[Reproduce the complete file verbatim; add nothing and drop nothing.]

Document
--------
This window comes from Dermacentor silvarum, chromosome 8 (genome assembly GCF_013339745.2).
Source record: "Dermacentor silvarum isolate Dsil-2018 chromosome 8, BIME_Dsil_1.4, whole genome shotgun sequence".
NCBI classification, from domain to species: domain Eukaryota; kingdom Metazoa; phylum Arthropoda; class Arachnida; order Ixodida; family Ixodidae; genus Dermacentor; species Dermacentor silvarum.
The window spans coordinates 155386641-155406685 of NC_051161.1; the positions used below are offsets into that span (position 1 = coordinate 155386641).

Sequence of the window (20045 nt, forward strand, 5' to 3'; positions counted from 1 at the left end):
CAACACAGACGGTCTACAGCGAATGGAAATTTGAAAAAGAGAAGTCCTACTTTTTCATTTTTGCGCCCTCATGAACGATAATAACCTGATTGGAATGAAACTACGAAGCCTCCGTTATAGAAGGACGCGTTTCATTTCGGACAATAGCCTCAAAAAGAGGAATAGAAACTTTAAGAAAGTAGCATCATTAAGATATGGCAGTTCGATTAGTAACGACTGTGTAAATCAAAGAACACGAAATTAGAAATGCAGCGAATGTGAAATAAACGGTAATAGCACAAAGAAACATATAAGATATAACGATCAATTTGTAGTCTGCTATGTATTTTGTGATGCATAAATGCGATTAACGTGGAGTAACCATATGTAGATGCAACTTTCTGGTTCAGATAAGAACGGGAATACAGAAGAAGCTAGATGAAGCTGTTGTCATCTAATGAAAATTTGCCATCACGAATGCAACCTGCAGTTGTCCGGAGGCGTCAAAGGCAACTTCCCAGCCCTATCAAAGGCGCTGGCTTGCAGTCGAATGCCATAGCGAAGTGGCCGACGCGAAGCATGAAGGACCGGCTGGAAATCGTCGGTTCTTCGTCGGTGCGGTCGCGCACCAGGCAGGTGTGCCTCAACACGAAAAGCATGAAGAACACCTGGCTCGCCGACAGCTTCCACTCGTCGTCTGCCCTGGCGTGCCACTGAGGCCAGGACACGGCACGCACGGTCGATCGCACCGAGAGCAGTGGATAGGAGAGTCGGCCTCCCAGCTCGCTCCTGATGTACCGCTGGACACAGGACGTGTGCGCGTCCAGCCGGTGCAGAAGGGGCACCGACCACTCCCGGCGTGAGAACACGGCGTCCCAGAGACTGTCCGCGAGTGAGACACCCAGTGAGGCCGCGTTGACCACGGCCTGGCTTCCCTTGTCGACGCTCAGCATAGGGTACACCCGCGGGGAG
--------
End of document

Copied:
This window comes from Dermacentor silvarum, chromosome 8 (genome assembly GCF_013339745.2).
Source record: "Dermacentor silvarum isolate Dsil-2018 chromosome 8, BIME_Dsil_1.4, whole genome shotgun sequence".
NCBI classification, from domain to species: domain Eukaryota; kingdom Metazoa; phylum Arthropoda; class Arachnida; order Ixodida; family Ixodidae; genus Dermacentor; species Dermacentor silvarum.
The window spans coordinates 155386641-155406685 of NC_051161.1; the positions used below are offsets into that span (position 1 = coordinate 155386641).

Sequence of the window (20045 nt, forward strand, 5' to 3'; positions counted from 1 at the left end):
CAACACAGACGGTCTACAGCGAATGGAAATTTGAAAAAGAGAAGTCCTACTTTTTCATTTTTGCGCCCTCATGAACGATAATAACCTGATTGGAATGAAACTACGAAGCCTCCGTTATAGAAGGACGCGTTTCATTTCGGACAATAGCCTCAAAAAGAGGAATAGAAACTTTAAGAAAGTAGCATCATTAAGATATGGCAGTTCGATTAGTAACGACTGTGTAAATCAAAGAACACGAAATTAGAAATGCAGCGAATGTGAAATAAACGGTAATAGCACAAAGAAACATATAAGATATAACGATCAATTTGTAGTCTGCTATGTATTTTGTGATGCATAAATGCGATTAACGTGGAGTAACCATATGTAGATGCAACTTTCTGGTTCAGATAAGAACGGGAATACAGAAGAAGCTAGATGAAGCTGTTGTCATCTAATGAAAATTTGCCATCACGAATGCAACCTGCAGTTGTCCGGAGGCGTCAAAGGCAACTTCCCAGCCCTATCAAAGGCGCTGGCTTGCAGTCGAATGCCATAGCGAAGTGGCCGACGCGAAGCATGAAGGACCGGCTGGAAATCGTCGGTTCTTCGTCGGTGCGGTCGCGCACCAGGCAGGTGTGCCTCAACACGAAAAGCATGAAGAACACCTGGCTCGCCGACAGCTTCCACTCGTCGTCTGCCCTGGCGTGCCACTGAGGCCAGGACACGGCACGCACGGTCGATCGCACCGAGAGCAGTGGATAGGAGAGTCGGCCTCCCAGCTCGCTCCTGATGTACCGCTGGACACAGGACGTGTGCGCGTCCAGCCGGTGCAGAAGGGGCACCGACCACTCCCGGCGTGAGAACACGGCGTCCCAGAGACTGTCCGCGAGTGAGACACCCAGTGAGGCCGCGTTGACCACGGCCTGGCTTCCCTTGTCGACGCTCAGCATAGGGTACACCCGCGGGGAG